Online, 22 September 2021
The ASEAN Centre for Energy (ACE), the Brunei Climate Change Secretariat (BCCS) and the Institute of Policy Studies (IPS), Universiti Brunei Darussalam (UBD) collaborated in organising a workshop on September 22nd, 2021 to increase understanding and technical capacities on carbon pricing policies. This workshop aims to support establishment of best suited model for Brunei Darussalam to ensure that carbon pricing could be effectively and timely implemented in 2025, given that Strategy 6 of the Brunei Darussalam National Climate Change Policy (BNCCP) outlined carbon pricing as one of the key instruments that could advance and accelerate low carbon transition for Brunei Darussalam. This initiative is also supported by the ASEAN Climate Change and Energy Project (ACCEPT).
Opening remarks were delivered by Permanent Secretary, Ministry of Energy, Brunei Darussalam and Chair of the Executive Committee on Climate Change, Guest of Honour, YM Awang Haji Azhar bin Haji Yahya and Executive Director of ACE, Dr. Nuki Agya Utama. The first session applied self-learning method in which the audience can download and watch the pre-recorded presentations about carbon pricing potential, programme, modelling and assessment, policies, and implementation, delivered by presenters from ACE, Adelphi / International Carbon Action Partnership (ICAP), Asian Development Bank (ADB), UN ESCAP / National Institute of Economic and Social Research (NIESR), International Energy Agency (IEA), and National Climate Change Secretariat (NCCS) Singapore.
The presentation session discussed about carbon pricing potentials in Brunei Darussalam. Ms. Dina Yahya explained about Brunei Darussalam’s commitment to reduce national greenhouse gas (GHG) emission by 20% (from the BAU levels) by 2030. Strategy objectives of carbon pricing are comprehensive assessment; Measurement, Reporting, Verification (MRV) system; and carbon trading. Dr. Romeo Pacudan described that according to Global Carbon Pricing Initiatives, explicit carbon pricing with price determination are carbon tax policies and Emissions Trading Schemes (ETS). There are two approaches in estimating carbon price namely social cost of carbon approach and marginal abatement cost approach. Brunei Darussalam could also implement shadow carbon pricing, a theoretical price set whether by private sector initiatives (carbon corridors initiative), development banks, or governments. Ms. Pengiran Mas Norhazilinah Pengiran Momin pointed out that industry stakeholders have collaborated for Carbon-Neutral Liquefied Natural Gas (LNG). For instance, Shell has signed an agreement with Brunei LNG for the purchase of a carbon-neutral LNG.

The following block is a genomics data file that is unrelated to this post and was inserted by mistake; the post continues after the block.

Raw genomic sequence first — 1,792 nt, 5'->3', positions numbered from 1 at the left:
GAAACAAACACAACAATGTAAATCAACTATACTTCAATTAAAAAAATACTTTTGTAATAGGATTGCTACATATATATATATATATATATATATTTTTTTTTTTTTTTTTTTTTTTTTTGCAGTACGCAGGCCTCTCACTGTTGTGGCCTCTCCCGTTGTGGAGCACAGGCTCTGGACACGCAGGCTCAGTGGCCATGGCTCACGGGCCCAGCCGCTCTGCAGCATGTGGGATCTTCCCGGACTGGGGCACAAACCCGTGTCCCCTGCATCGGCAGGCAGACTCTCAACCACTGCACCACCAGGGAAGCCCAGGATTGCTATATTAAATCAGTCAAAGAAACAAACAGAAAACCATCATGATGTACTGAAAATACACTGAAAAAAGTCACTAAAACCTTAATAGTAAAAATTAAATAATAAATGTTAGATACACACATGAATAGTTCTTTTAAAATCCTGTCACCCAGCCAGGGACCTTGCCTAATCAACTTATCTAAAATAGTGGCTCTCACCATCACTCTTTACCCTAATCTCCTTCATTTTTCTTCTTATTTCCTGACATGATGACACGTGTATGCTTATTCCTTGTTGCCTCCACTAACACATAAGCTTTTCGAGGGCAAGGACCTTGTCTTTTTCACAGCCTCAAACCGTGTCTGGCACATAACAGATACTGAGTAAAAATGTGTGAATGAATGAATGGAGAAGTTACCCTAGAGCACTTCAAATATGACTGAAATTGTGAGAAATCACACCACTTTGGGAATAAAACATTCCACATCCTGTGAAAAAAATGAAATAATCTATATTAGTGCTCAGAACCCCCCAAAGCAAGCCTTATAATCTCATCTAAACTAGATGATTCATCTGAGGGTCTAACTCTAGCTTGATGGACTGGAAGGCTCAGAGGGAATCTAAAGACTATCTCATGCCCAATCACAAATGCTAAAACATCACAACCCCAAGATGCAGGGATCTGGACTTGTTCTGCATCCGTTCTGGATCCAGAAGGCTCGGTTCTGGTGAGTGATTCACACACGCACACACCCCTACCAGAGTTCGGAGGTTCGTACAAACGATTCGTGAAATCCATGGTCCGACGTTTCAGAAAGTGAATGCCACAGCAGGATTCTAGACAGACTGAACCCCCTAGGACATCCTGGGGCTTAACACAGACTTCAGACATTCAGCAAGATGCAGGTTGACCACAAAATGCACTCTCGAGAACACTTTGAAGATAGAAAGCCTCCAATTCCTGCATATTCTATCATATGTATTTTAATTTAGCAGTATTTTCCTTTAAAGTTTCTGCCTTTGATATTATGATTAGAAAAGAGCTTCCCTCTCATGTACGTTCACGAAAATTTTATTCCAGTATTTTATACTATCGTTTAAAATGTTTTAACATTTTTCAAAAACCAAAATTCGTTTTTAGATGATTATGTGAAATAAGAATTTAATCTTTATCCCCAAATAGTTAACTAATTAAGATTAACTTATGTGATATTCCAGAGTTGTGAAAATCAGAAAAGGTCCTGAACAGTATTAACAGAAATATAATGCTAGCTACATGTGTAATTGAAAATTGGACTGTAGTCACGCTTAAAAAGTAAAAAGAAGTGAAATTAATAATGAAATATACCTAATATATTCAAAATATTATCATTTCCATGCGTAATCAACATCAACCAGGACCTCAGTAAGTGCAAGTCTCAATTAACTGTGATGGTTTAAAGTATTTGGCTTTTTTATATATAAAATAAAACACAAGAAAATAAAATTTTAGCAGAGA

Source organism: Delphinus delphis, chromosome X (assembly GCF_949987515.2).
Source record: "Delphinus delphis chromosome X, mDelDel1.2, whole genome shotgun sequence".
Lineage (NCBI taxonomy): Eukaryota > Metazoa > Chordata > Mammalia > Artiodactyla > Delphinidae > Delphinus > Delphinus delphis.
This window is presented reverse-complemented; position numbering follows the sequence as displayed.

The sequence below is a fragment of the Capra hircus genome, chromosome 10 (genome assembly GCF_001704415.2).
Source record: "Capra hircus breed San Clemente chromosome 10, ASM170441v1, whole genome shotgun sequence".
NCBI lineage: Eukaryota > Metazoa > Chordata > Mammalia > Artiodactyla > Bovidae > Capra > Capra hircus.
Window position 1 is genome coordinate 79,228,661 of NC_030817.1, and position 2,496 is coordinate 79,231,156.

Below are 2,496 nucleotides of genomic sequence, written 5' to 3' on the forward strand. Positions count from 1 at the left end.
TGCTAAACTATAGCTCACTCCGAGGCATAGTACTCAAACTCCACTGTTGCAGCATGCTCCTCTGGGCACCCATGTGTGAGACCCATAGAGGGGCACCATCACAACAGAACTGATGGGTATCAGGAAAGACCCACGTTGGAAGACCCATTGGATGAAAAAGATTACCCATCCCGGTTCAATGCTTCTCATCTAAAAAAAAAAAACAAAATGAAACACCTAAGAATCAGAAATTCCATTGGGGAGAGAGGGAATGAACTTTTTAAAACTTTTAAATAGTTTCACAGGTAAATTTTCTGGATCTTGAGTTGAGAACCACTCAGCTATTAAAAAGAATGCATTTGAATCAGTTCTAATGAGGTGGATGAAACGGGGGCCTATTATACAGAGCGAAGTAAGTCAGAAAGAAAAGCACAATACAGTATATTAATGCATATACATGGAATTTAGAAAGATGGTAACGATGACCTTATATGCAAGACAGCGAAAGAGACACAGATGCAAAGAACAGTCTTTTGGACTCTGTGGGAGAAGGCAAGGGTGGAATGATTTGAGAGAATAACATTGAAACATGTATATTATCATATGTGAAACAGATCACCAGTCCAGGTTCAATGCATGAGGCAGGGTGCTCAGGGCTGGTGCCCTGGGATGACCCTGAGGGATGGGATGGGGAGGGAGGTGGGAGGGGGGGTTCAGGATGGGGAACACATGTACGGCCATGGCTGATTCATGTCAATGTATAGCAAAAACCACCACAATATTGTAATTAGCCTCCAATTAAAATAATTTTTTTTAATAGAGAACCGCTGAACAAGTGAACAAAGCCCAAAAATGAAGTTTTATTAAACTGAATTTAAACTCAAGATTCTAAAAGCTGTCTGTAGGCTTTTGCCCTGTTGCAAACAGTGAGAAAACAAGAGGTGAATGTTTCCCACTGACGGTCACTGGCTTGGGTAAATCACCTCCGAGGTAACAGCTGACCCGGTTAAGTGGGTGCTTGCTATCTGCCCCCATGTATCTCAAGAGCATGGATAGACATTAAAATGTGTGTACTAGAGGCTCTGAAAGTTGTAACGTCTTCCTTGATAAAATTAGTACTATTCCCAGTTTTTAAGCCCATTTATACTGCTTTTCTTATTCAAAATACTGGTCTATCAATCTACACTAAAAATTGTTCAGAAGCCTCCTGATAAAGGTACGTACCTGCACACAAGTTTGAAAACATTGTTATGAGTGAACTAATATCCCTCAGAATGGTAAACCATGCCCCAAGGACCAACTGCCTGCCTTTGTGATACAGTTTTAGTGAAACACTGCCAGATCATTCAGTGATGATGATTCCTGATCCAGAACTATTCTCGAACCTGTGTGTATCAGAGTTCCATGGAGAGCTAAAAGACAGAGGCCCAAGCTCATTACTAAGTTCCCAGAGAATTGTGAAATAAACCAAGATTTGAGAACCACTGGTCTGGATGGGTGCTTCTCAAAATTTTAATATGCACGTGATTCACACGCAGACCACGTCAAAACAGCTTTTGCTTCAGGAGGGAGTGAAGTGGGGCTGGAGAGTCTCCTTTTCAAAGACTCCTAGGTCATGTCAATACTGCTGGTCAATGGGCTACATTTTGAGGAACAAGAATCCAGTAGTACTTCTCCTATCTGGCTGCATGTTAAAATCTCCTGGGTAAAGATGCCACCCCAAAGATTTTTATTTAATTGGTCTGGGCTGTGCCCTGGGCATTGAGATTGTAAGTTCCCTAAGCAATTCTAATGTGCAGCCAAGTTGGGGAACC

The discussion sessions were moderated by ACCEPT Project Manager, Mr. Beni Suryadi. Session 1 discussed about carbon pricing in Brunei Darussalam with Dr. Zulfikar Yurnaidi, Dr. Baran Doda, Mr. Virender Kumar Duggal, and Ms. Dawn Holland as the speakers. As a major exporter of fossil fuel, modelling the policy instrument of carbon pricing is important to prepare exports in new areas and fill the upcoming hole in export revenue. Subsidies in petroleum prices is opposite to lower fossil consumption and carbon tax. Lowering subsidies in petroleum could higher carbon pricing revenue and enhance energy transition. Noting that Brunei Darussalam has already started efforts in implementing carbon pricing, the next step is to build capacity within the government. For instance, the government should regulate cheaper Carbon Capture, Utilisation and Storage (CCUS) technologies to support carbon pricing. Moreover, ADB could support in commencing Brunei Darussalam carbon pricing by technical and capacity building which could be accessed through carbon market program.
Implementation and best practices of carbon pricing was the topic for discussion session 2. The speakers were Ms. Monika Merdekawati, Mr. Kieran Mcnamara, Ms. Lina Li, and Mr. Jansen Toh. The difference between carbon tax and ETS is ETS focus on allowance, guarantee emission level, and introduce auction to generate revenue. Therefore, ETS would give more certainty in emission reduction than carbon tax. Important considerations in carbon pricing are emission history to project future emission, cap that should be in line with NDC, and communication engagement between stakeholders especially industrial stakeholders that should be included from the beginning.
ASEAN region has a huge potential on carbon pricing. One of ASEAN Member States (AMS) that has been implementing carbon pricing is Singapore, which took 4 years to develop it from 2013-2017. Singapore implements short term certainty of prices (for example the price for the next 5 years). They also engage companies in one-on-one basis to explain for example, revenue cycling mechanism. Singapore applied different type of price mechanism including internal shadow carbon pricing (price set by the government that projects should comply). However, institutional and technical barrier should be considered in determining whether to use shadow carbon pricing.
With high potentials and suitable practices, Brunei Darussalam can implement carbon pricing to advance and accelerate low carbon transition. However, further studies are necessary to support the implementation. As a project aiming to improve the coherence between the ASEAN energy and climate policies, ACCEPT supports the efforts in enhancing carbon pricing mechanisms in the region.